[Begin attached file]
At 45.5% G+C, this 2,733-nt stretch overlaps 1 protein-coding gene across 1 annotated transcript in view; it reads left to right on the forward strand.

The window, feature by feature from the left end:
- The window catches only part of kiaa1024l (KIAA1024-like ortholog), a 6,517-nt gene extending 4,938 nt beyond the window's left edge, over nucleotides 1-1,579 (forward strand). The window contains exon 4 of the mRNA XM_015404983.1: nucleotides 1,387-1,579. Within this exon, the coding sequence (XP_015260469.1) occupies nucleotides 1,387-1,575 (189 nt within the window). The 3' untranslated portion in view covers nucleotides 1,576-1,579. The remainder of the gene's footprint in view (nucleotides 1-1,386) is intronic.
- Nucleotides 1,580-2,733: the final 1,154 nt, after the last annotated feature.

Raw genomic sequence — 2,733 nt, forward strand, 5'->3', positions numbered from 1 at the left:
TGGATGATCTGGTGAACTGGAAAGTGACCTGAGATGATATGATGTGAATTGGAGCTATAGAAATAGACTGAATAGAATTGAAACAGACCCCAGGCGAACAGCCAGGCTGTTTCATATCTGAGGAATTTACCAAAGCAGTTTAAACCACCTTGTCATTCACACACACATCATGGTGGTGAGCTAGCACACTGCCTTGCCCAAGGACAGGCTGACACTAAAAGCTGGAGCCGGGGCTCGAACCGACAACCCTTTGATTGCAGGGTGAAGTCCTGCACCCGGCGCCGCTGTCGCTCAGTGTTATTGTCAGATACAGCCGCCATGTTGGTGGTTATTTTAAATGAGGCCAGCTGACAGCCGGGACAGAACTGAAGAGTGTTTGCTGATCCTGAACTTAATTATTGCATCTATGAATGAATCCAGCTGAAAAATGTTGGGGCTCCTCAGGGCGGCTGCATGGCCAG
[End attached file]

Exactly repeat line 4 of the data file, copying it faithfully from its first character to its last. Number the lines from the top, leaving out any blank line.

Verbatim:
- Nucleotides 1,580-2,733: the final 1,154 nt, after the last annotated feature.